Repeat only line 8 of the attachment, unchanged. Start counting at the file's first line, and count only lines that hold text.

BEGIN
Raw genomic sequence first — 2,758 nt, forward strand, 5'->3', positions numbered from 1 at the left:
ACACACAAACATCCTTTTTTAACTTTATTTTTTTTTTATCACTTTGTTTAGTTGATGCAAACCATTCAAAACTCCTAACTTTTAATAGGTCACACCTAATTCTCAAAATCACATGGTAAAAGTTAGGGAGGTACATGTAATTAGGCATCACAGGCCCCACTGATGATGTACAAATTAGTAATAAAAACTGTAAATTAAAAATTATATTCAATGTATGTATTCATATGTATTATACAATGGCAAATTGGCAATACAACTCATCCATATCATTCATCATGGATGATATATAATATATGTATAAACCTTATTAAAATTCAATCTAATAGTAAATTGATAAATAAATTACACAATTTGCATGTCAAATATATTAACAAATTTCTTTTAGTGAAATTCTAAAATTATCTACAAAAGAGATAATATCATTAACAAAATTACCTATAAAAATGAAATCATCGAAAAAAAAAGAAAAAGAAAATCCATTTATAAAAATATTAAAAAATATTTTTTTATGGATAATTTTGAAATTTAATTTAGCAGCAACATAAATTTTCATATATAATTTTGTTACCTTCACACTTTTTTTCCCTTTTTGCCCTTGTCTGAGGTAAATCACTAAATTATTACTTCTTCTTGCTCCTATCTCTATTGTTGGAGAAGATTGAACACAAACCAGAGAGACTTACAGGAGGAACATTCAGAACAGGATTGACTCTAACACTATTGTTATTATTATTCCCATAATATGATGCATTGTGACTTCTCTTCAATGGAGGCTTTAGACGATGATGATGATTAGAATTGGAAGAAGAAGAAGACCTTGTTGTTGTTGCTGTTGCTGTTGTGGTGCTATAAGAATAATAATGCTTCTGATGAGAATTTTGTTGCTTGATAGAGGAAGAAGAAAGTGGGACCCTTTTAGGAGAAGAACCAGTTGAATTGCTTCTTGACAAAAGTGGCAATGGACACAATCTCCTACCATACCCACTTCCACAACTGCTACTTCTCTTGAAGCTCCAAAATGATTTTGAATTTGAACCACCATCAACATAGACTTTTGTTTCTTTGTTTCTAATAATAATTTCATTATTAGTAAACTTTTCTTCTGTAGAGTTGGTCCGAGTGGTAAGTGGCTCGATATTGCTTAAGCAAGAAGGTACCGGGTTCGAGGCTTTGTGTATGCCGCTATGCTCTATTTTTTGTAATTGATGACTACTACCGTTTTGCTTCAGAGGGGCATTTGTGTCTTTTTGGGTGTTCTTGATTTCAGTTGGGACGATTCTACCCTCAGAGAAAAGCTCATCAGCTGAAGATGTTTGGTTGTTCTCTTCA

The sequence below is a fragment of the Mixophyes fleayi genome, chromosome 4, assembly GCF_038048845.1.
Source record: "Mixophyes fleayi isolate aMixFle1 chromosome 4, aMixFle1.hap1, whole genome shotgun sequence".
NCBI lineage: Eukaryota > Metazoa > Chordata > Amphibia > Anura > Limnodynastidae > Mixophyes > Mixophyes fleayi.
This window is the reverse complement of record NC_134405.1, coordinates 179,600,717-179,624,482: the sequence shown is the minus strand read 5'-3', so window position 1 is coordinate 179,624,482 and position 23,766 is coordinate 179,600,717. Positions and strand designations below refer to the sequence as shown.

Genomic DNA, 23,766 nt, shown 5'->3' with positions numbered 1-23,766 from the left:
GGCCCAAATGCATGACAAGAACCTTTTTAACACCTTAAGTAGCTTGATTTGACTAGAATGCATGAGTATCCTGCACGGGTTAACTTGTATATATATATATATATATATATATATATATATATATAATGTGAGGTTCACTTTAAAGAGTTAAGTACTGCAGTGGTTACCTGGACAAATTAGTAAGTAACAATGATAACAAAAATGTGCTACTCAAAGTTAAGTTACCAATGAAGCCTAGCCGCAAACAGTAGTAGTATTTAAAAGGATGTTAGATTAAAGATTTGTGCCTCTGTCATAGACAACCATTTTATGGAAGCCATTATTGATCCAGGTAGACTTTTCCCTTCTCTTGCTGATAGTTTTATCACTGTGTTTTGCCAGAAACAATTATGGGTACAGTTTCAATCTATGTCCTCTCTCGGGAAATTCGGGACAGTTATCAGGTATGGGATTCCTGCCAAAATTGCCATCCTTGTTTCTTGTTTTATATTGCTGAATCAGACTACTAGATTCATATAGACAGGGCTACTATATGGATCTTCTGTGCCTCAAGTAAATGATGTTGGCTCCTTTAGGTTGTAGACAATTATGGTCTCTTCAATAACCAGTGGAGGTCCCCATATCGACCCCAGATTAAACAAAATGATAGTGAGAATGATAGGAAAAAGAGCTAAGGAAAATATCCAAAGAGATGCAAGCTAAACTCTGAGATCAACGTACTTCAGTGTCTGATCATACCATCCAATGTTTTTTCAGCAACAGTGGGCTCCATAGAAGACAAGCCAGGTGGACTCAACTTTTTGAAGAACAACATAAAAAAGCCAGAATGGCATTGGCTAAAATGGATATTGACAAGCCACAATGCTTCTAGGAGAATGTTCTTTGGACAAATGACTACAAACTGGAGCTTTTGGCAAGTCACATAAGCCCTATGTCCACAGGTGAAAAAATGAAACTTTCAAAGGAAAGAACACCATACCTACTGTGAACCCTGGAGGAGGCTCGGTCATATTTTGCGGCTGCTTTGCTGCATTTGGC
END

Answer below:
GGCCCAAATGCATGACAAGAACCTTTTTAACACCTTAAGTAGCTTGATTTGACTAGAATGCATGAGTATCCTGCACGGGTTAACTTGTATATATATATATATATATATATATATATATATATATAATGTGAGGTTCACTTTAAAGAGTTAAGTACTGCAGTGGTTACCTGGACAAATTAGTAAGTAACAATGATAACAAAAATGTGCTACTCAAAGTTAAGTTACCAATGAAGCCTAGCCGCAAACAGTAGTAGTATTTAAAAGGATGTTAGATTAAAGATTTGTGCCTCTGTCATAGACAACCATTTTATGGAAGCCATTATTGATCCAGGTAGACTTTTCCCTTCTCTTGCTGATAGTTTTATCACTGTGTTTTGCCAGAAACAATTATGGGTACAGTTTCAATCTATGTCCTCTCTCGGGAAATTCGGGACAGTTATCAGGTATGGGATTCCTGCCAAAATTGCCATCCTTGTTTCTTGTTTTATATTGCTGAATCAGACTACTAGATTCATATAGACAGGGCTACTATATGGATCTTCTGTGCCTCAAGTAAATGATGTTGGCTCCTTTAGGTTGTAGACAATTATGGTCTCTTCAATAACCAGTGGAGGTCCCCATATCGACCCCAGATTAAACAAAATGATAGTGAGAATGATAGGAAAAAGAGCTAAGGAAAATATCCAAAGAGATGCAAGCTAAACTCTGAGATCAACGTACTTCAGTGTCTGATCATACCATCCAATGTTTTTTCAGCAACAGTGGGCTCCATAGAAGACAAGCCAGGTGGACTCAACTTTTTGAAGAACAACATAAAAAAGCCAGAATGGCATTGGCTAAAATGGATATTGACAAGCCACAATGCTTCTAGGAGAATGTTCTTTGGACAAATGACTACAAACTGGAGCTTTTGGCAAGTCACATAAGCCCTATGTCCACAGGTGAAAAAATGAAACTTTCAAAGGAAAGAACACCATACCTACTGTGAACCCTGGAGGAGGCTCGGTCATATTTTGCGGCTGCTTTGCTGCATTTGGC